Did you miss a session from the Future of Work Summit? Head over to our Future of Work Summit on-demand library to stream.
This article was contributed by Carolyn Duby, field CTO and cybersecurity lead at Cloudera.
Digital transformation, big data analytics, the rise of AI, and a desperate demand for cybersecurity expertise make this a great time to be in tech. In a way, the opportunity for anyone looking to grow into a tech career or data career this year feels a lot like it did more than 30 years ago.
In those early days, the potential for a computer revolution was obvious, and while no one had any idea just how quickly computers would become dominant, there were tremendous career opportunities.
Today, we are living in a time of tremendous change. The pandemic’s impact on digital transformation has been well documented. Overwhelmingly, both businesses and consumers have embraced technology as the infrastructure for every interaction in our lives.
From a data career perspective, 2022 looks similar to the mid-1980s. With all of the technological advances and social disruption comes tremendous opportunity. Cloud, big data, and AI technologies are already reshaping businesses, and with ever-rising cybersecurity threats, no one can quite say exactly what the future holds. But I promise you this: big data will be in big demand, and data career opportunities abound.
How can you take advantage of these opportunities?
Be open to change, be adaptable
I started college with the goal of becoming a doctor and was studying medicine at Brown University. Computing was new at the time. There was no internet, and people were just beginning to rely on email for business and academic communication. No one ever talked about cybersecurity.
Programming was frustrating in those days. You had to do most of your programming on paper because you had to wait for a limited time on slow computers. But something so new was exhilarating. I left the more traditional route to a medical career and would intern at a startup working on the hypertext system that became a foundation of the internet.
The most important takeaway from those early years is that technology is changing so fast that you can’t know where you’ll end up when you start your career. To be successful, you need to build base skills that can be applied to diverse areas throughout your career. Fundamental skill sets like problem-solving, logical thinking, troubleshooting, investigation, and design are broadly relevant to many different job roles and industries.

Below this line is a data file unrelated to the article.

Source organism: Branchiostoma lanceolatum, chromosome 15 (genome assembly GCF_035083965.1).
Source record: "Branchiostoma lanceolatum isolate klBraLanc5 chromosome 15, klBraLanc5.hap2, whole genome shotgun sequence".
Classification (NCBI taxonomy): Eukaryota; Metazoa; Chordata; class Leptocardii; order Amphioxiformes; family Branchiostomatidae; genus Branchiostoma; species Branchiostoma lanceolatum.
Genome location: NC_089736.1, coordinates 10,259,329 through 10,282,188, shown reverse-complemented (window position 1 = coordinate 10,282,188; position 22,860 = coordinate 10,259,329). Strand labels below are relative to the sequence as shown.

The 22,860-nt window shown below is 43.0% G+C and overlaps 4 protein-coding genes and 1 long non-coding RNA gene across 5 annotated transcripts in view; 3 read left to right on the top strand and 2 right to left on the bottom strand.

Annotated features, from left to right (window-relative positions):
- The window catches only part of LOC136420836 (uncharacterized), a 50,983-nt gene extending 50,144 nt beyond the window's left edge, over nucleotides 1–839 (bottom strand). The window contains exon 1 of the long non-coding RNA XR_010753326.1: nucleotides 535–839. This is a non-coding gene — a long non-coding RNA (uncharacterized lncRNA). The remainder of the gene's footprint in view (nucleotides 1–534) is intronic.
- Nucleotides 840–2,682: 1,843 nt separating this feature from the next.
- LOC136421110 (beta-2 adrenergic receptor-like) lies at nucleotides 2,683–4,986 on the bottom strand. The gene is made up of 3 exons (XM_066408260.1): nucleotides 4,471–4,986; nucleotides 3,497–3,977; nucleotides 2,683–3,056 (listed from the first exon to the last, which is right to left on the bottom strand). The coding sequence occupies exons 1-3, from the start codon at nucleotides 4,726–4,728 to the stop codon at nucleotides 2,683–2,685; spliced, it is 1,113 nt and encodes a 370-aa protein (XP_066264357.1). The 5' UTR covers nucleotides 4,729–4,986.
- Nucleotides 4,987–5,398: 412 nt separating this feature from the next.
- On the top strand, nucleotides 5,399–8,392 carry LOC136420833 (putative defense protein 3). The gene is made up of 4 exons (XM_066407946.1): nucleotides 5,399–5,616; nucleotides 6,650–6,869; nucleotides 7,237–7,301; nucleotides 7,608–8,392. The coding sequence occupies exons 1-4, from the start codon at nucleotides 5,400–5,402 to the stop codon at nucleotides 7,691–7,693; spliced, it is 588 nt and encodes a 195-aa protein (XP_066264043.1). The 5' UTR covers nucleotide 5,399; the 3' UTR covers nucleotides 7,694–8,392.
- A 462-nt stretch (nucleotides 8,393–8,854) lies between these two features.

You need to be flexible and adaptable, open to new possibilities, and constantly learn new things.
Be a problem solver, be persistent, and succeed in a data career
Being open to change is just as important once you establish a career in a particular field, especially in technology. If you don’t love change, don’t go into tech. However, it’s important not to confuse being open to change with looking to avoid a challenge.
You need to learn from challenges, no matter what position you’re in. From the pressure of responding to frantic calls in tech support, to suddenly managing a large team at a big company, to doing everything yourself at a startup you launch – taking out the trash, dealing with angry customers, developing a business plan, etc. – the key to successfully confronting a new challenge is to be persistent. Every problem you solve, and every hurdle you leap over, becomes an unforgettable lesson.
Learn to be a leader
While advancing at Hortonworks, and eventually at Cloudera following the merger of the companies, I have been challenged once again to learn and adapt. Leadership must always be a learning process – when you make that shift to senior leadership, you become responsible for new people with different mindsets and backgrounds, new processes, and new strategic goals.
With more experience comes more responsibility to learn. You have to move beyond what you’ve already achieved to build skills that might be atypical for your education, background, or even personality.
The three biggest things that have helped me to succeed so far are:
- Support tech experience with great communication and presentation skills. It is not enough to master the technical aspects of your job. As a leader, you must be able to communicate effectively, both orally and in writing, with your peers and with your teams. You must be able to present your ideas clearly and argue for them logically. You must be able to explain to your staff what you want done and, if necessary, how to do it. Most importantly, you must be able to listen. Effective communication is always two-way.
- Learn about business issues. As a business leader, your decisions are no longer purely technical. They must take into account the business issues your organization faces, from finance to human resources to sales and support issues. Whether it’s through courses or certificate programs or interaction with your peers, absorb everything you can about how the business works and what the business needs.
- Understand how to use all the organizational levers to get things done. Similar to learning about business issues, it’s important to learn how a large organization works. If you want to achieve something (say, create a new product), or if you want to change something (how your organization approaches diversity for example), you need to understand all the mechanisms that enable change to happen. Who makes the decisions? Who controls the money? Who controls the data? What are the legal, compliance, and governance issues?
No matter what stage you are at in your data career, and no matter your background and level of hands-on experience with tech, a big data career offers many opportunities over both the short and long term. The important thing is not to be intimidated by the challenges ahead. Broaden your skillset, embrace new experiences, and be ready to go.
Carolyn Duby is the field CTO and cybersecurity lead at Cloudera.